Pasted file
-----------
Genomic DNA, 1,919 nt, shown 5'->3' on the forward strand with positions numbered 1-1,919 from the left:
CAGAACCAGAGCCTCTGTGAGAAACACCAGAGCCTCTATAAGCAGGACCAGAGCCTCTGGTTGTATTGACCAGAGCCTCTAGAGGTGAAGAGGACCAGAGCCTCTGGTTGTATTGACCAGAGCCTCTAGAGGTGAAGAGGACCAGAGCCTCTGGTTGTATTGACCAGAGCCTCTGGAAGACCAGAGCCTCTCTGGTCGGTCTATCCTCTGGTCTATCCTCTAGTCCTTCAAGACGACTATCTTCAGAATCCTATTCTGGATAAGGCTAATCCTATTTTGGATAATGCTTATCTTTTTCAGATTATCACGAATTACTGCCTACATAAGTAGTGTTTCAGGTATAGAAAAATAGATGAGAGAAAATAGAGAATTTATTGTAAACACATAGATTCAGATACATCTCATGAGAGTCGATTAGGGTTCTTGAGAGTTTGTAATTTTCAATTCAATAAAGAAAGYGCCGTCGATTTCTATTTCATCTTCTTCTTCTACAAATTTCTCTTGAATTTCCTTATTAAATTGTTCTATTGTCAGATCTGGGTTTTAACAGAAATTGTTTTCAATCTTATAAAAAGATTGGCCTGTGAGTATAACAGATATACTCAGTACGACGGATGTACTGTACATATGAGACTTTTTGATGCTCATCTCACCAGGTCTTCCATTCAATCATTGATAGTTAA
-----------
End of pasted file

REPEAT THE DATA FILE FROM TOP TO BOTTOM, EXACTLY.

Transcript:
Genomic DNA, 1,919 nt, shown 5'->3' on the forward strand with positions numbered 1-1,919 from the left:
CAGAACCAGAGCCTCTGTGAGAAACACCAGAGCCTCTATAAGCAGGACCAGAGCCTCTGGTTGTATTGACCAGAGCCTCTAGAGGTGAAGAGGACCAGAGCCTCTGGTTGTATTGACCAGAGCCTCTAGAGGTGAAGAGGACCAGAGCCTCTGGTTGTATTGACCAGAGCCTCTGGAAGACCAGAGCCTCTCTGGTCGGTCTATCCTCTGGTCTATCCTCTAGTCCTTCAAGACGACTATCTTCAGAATCCTATTCTGGATAAGGCTAATCCTATTTTGGATAATGCTTATCTTTTTCAGATTATCACGAATTACTGCCTACATAAGTAGTGTTTCAGGTATAGAAAAATAGATGAGAGAAAATAGAGAATTTATTGTAAACACATAGATTCAGATACATCTCATGAGAGTCGATTAGGGTTCTTGAGAGTTTGTAATTTTCAATTCAATAAAGAAAGYGCCGTCGATTTCTATTTCATCTTCTTCTTCTACAAATTTCTCTTGAATTTCCTTATTAAATTGTTCTATTGTCAGATCTGGGTTTTAACAGAAATTGTTTTCAATCTTATAAAAAGATTGGCCTGTGAGTATAACAGATATACTCAGTACGACGGATGTACTGTACATATGAGACTTTTTGATGCTCATCTCACCAGGTCTTCCATTCAATCATTGATAGTTAA